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Sourdough Ableskivers !

Sourdough Ableskivers

I made up some sourdough waffle batter using the recipe available on my website at: http://www.northwestsourdough.com/recipes.html

I didn’t change a thing, just made it up as it is. I decided to bring out my Ableskiver pan and make up some Ableskivers. They are such a nice treat instead of the usual pancakes or waffles. If you ever find a good cast iron Ableskiver pan…buy it! Mine is old and well seasoned, the bottom has some surface rust which won’t come off unless I get a metal scrubber in there, which I won’t as it will be back in no time in my climate. Here is what a good Ableskiver pan looks like:

Ableskiver pan

Bottom of Ableskiver pan

It has seven little bowls for filling with batter. The pan has to be hot like a griddle where a drop of water sizzles and jumps. Grease the little bowls. Then pour the batter to the top and wait until the Ableskiver sets a little.

Pour the batter to the top

Then you take a skinny sharp pointed knife or a stainless knitting needle and shove it into the batter to the bottom of the little bowl, you use the knife and pull the Ableskiver around so that it is setting halfway up and the batter in the middle pours out and starts cooking on the bottom of the bowl.

Halfway done

As you continue to turn the Ableskiver while it is cooking, you create a ball with a hollow middle.

Turn the Ableskivers

Finished Ableskivers

Ableskivers ready to eat!

This is just right for shoving something into it, like blueberry preserves, blackberry, jams, dried fruit, etc. Then you sprinkle with powdered sugar and …..yummmmm!! Down them with a hot cup of coffee for a great breakfast treat. In case you are wondering, the Ableskivers pictured below are filled with Blackberry preserves made from berries gathered right around here. These are terrific!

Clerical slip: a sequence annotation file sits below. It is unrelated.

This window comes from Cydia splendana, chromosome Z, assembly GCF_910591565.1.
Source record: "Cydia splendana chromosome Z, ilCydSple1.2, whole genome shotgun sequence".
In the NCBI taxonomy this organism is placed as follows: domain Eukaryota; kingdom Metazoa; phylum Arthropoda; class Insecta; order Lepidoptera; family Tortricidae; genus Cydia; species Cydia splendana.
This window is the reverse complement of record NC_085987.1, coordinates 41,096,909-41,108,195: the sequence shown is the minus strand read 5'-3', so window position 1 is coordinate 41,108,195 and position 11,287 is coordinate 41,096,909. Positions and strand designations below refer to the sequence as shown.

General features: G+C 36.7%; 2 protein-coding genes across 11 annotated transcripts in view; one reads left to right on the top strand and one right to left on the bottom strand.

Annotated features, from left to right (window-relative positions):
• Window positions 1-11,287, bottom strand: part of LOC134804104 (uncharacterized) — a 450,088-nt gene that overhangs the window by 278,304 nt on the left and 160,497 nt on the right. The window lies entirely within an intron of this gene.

I found a source for an Aebleskiver/Abelskiver/?  pan that looks good at:

Danish Aebleskiver Pan

Happy Baking Everyone!


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  1. Mikkel Mikkel
    November 12, 2011    

    Hey Aebleskiver (apple slices in danish) are a popular snack here in Denmark. We commenly eat them for christmas with powdered sugar and jam. originally they were real slices of apple coated in pancake batter and fried in a pan. Today a lot chefs make a salty aebleskive filled with a savory filling.


  2. Adam Adam
    November 23, 2007    

    I just saw these pans being sold on TV, they called them Pancake Puffs. Apparently the secret is out.

    Pancake Puffs

  3. gardenkat gardenkat
    November 20, 2007    

    Interesting pics, we’ve always turned the entire ball only once. Probably makes a larger pocket in the middle if you give it a quarter turn as you are showing here.

    This is a favorite brunch in my family – We put out 4-5 different types of jam and usually have 2 pans going at once to keep up with demand – as they are definately best right off the pan. My grandmother taught us to use nutpicks to turn them.

    We tear them open to reach the ‘pocket’, fill it with jam, then eat them like a sandwich with the jam oozing out.

  4. November 19, 2007    

    I’m sold. I had never heard of an ableskiver before reading about your post on Apartment Therapy: The Kitchen. Now I have to find one of those pans! I’m a pancake addict in general; I end up making them almost every weekend. I would love to fill these with custard! Mmmm.

  5. November 18, 2007    

    Those look fabulous! Good idea to fill them with Blackberry Jam.

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